“You are my foe!” Atsumori shouts, lifting his sword to strike; but Kumagai with kindness has repaid old enmity, calling the Name to give the spirit peace. They at last shall be reborn together upon one lotus throne in paradise.
Renshō, you were no enemy of mine . . .8
The real Kumagai did not likely kill Atsumori, nor did he become a monk until some twenty years after the Genpei War over an unrelated dispute. Yet the fictionalized account of his career engaged samurai, and eventually commoner, audiences. Atsumori’s theme of an aged warrior wrestling with his violent past inspired derivative popular fiction, Noh plays by later playwrights, and kabuki and bunraku plays for four more centuries.9
The other theme from the team-taught course that I continue to emphasize with my students is the centrality of place in warrior Noh plays such as Atsumori. A majority of students in my classroom hail from Virginia, a state replete with “hallowed ground” from the American Revolution and the American Civil War.
Hampden-Sydney lies near the path of Robert E. Lee’s retreat at the end of the Civil War, and Appomattox Court House is only a thirty-minute drive from campus. Therefore, students are familiar with how locations can hold deep historic significance and evoke emotional responses. They are often inclined to view Lee, Stonewall Jackson, and other Confederate generals as tragic heroes—not unlike how tragic figures such as Atsumori, or Saigō Takamori of The Last Samurai fame, are revered in Japan—and they often link such figures to specific sites.10 Thus, the yūgen-filled sense of place in Atsumori lends itself well to class discussions about war legends and geography. Both Renshō and the ghost of Atsumori frequently make reference to the built and natural environments surrounding them, such as the town of Suma, Awaji Island, and the shoreline where their clash took place. Atsumori, along with a backing chorus, deftly interweaves such references with bitter memory:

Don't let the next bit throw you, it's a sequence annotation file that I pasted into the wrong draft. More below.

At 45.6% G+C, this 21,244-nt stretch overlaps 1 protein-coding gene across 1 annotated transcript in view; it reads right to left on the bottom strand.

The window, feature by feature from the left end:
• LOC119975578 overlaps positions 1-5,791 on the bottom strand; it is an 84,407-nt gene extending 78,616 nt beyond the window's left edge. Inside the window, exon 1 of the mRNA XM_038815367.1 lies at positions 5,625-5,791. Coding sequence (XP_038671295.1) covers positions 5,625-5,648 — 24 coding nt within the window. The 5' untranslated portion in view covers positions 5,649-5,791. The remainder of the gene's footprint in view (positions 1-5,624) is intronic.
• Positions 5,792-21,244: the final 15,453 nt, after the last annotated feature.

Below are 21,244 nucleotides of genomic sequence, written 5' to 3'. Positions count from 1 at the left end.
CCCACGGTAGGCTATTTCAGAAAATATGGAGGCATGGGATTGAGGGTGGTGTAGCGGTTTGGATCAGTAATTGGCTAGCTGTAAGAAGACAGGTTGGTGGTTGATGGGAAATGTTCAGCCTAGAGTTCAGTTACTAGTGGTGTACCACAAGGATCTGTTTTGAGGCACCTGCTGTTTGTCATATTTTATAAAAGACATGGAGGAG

So we stayed on, hard by Suma shore, while winds swept down upon us off the hills. The fields were bitterly cold. At the sea’s edge our ships huddled close, while day and night the plovers cried, and our own poor sleeves wilted in the spray that drenched the beach. Together in the seafolk’s huts we slept, till we ourselves joined these villagers, bent to their life like the wind-bent pines. The evening smoke rose from our cooking fires while we sat about on heaps of sticks piled upon the beach, and thought and thought of how we were at Suma, in the wilds, and we ourselves belonged to Suma now, even as we wept for all our clan.11
Atsumori narrates a tale of bone-chilling winds, pounding Inland Sea breakers, and a fallen warrior house in retreat after holding power in Kyoto for more than two decades. As with popular retellings of the Appomattox Campaign, the Taira warriors’ harsh natural surroundings reinforce the bitterness of their impending defeat.